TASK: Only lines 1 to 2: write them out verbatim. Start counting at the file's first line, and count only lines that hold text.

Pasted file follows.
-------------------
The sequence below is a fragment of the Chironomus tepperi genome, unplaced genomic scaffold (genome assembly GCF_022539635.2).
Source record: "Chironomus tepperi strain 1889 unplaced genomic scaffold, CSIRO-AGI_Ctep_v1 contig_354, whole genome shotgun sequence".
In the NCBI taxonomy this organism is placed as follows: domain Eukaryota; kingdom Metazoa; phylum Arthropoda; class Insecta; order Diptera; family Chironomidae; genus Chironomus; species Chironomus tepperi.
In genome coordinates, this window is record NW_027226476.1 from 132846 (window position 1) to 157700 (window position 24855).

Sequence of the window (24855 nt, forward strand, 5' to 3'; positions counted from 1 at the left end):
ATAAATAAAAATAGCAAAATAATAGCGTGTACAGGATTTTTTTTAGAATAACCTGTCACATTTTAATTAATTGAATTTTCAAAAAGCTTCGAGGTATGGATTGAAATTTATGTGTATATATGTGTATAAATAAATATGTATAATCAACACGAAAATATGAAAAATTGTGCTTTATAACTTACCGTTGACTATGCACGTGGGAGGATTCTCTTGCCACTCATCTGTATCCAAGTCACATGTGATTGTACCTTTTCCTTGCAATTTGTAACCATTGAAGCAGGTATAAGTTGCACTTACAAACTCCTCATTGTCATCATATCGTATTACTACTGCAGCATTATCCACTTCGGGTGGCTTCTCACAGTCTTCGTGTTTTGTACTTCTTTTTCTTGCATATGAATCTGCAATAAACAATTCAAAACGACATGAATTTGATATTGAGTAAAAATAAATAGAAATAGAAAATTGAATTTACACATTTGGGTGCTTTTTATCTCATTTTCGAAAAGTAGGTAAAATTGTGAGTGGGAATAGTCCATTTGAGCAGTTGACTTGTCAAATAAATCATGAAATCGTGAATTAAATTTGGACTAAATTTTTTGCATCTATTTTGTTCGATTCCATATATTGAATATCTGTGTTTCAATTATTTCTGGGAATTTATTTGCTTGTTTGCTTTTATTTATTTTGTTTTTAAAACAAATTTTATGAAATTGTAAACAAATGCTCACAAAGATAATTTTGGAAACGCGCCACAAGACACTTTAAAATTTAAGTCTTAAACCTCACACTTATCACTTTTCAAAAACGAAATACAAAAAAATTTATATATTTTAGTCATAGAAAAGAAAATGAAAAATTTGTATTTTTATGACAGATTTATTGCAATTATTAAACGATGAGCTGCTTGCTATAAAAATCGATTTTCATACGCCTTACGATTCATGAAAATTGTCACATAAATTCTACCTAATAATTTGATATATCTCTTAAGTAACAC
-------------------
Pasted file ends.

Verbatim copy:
The sequence below is a fragment of the Chironomus tepperi genome, unplaced genomic scaffold (genome assembly GCF_022539635.2).
Source record: "Chironomus tepperi strain 1889 unplaced genomic scaffold, CSIRO-AGI_Ctep_v1 contig_354, whole genome shotgun sequence".